Monday, June 15, 2015

The Dream Syndicate: “The Days Of Wine And Roses” (1982/2015) CD Review

The Days Of Wine And Roses was the first full-length album from The Dream Syndicate, originally released in 1982.  It’s a fantastic album, coming at a pivotal time in music, when dance-pop was about to take over, and punk and rock seemed to take a back seat. So The Days Of Wine And Roses was unlike most of the other albums of the time. Obviously, the Velvet Underground had a big influence on this band, which you can hear in the general sound and vocal approach, but The Dream Syndicate carved its own path. The Days Of Wine And Roses features some of my favorite Dream Syndicate tunes, like “That’s What You Always Say” and “Halloween.” Certain lines stand out for me on this album, like “And it seems like the end of the world/When you smile.” This album has been out of print for a while now, which is nearly criminal. But Omnivore Recordings is releasing a new edition, with several previously unreleased bonus tracks, and new liner notes. The liner notes include thoughts on the album and on the band by Nigel Cross, Byron Coley, Matt Piucci, Tom Stevens, Bill See, Dan Stuart, Gary Stewart, Chris Morris, Steve Shelley, Ella (of Ella And The Blacks) and Pat Thomas. The bonus tracks are all rehearsal recordings, so they have a deliciously raw sound. Fans of the band should be pleased. This album has aged really well; that is to say, it hasn’t aged at all. It still sounds fresh and exciting.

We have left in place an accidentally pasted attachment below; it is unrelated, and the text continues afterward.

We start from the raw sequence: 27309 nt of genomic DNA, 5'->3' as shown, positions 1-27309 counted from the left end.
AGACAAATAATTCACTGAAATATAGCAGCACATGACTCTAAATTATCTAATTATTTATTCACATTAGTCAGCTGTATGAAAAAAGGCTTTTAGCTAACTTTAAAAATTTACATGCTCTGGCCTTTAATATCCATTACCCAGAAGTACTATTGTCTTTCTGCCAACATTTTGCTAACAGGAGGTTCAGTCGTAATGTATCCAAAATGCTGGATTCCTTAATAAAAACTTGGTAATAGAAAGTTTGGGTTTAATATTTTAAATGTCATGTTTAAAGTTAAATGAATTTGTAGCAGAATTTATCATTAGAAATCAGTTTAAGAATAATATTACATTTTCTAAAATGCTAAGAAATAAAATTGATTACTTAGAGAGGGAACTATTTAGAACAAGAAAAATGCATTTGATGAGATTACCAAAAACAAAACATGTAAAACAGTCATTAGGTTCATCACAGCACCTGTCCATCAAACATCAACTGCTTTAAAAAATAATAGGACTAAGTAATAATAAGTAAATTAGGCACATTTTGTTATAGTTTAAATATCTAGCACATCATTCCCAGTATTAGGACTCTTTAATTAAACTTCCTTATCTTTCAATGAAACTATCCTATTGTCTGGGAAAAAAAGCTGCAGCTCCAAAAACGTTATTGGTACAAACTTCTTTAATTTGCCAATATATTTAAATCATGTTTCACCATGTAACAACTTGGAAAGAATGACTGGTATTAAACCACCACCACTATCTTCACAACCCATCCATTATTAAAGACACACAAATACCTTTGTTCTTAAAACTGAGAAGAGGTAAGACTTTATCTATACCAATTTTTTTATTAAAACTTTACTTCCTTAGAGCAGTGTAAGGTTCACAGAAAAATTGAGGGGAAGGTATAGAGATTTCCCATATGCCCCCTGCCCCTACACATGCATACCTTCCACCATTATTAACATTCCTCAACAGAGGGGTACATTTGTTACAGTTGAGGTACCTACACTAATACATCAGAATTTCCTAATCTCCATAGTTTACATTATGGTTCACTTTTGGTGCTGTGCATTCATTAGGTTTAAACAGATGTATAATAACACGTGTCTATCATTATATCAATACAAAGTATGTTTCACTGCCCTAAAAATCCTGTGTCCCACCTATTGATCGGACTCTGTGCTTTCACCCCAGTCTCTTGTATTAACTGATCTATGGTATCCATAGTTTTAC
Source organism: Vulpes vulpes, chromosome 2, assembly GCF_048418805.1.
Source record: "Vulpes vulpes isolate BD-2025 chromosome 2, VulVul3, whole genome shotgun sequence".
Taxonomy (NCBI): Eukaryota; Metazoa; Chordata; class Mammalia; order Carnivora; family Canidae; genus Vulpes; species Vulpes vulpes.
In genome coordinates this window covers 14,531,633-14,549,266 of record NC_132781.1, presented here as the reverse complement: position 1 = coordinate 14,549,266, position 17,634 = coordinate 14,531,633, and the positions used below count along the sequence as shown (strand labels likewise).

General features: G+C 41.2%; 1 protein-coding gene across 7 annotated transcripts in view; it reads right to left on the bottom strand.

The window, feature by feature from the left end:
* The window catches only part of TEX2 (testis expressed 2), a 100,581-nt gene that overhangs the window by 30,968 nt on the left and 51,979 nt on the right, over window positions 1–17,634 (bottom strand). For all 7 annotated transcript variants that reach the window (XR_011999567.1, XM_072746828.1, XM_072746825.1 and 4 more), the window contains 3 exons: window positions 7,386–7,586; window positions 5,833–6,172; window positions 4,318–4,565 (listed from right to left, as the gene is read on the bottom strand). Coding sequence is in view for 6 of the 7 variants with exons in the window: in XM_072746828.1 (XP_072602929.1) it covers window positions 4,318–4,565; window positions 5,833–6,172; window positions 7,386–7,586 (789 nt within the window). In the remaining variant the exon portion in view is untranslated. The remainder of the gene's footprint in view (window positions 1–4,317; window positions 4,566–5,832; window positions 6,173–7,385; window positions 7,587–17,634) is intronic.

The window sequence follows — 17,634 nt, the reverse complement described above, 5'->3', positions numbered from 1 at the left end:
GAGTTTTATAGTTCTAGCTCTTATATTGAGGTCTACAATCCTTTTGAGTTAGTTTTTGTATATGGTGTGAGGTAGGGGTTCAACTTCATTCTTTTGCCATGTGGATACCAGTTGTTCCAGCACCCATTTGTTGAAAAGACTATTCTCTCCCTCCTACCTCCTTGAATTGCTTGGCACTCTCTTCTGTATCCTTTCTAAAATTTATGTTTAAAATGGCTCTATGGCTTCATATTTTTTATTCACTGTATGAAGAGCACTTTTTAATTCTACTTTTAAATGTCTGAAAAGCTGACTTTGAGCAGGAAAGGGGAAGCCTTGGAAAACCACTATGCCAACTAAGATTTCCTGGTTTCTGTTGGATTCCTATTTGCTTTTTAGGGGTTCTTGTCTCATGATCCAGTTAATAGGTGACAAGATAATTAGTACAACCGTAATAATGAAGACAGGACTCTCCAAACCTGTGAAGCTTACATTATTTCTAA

The album opens with “Tell Me When It’s Over.” Here is a taste of the lyrics, written by Steve Wynn, “And I really don't know/'Cause I don't wanna know/Yeah, tell me when it's over/Tell me when it's over/Oh, let me know when it's done.” Steve certainly sounds like Lou Reed on this track. It’s a really good song, but I think the following tune, “Definitely Clean,” is even better. It has a good, steady beat, some wonderful guitars, and a kind of serious yet playful vocal delivery. “I'm just standing here waiting/For you to come clean/I'm just standing here waiting/For you to come clean/I'd ask you what you want/But I don't think you'd know what I mean.”

“That’s What You Always Say” is one of my personal favorites. Right from its opening, it grabs me every time. I love that bass line, I love the beat, I love when the guitars come bursting in. It’s just a perfect song. And there is something of a sense of humor in the lyrics: “I try to sit and talk with you/But you know how our moods change all the time/I try to wait a week or two/But by then I'll probably change my mind.” The entire album is really strong, but even among excellent tracks, this one is a stand-out.

“Halloween” is another favorite, this one written by Karl Precoda. Halloween is the best holiday, and this song should certainly be on your holiday playlist. I love the way the somewhat relaxed vocals work in conjunction with the loud guitars, creating a cool, unusual vibe. And then there is that wonderful change nearly three minutes into the tune for that instrumental section, which might actually be my favorite part of the song. It becomes a great jam. Here is a taste of the lyrics: “And you're gonna be mine/On Halloween/He says you shouldn't believe the things in papers/They can't come true/And don't believe the things that you see on TV/’Cause they'll never happen to you/No, no, not on Halloween.”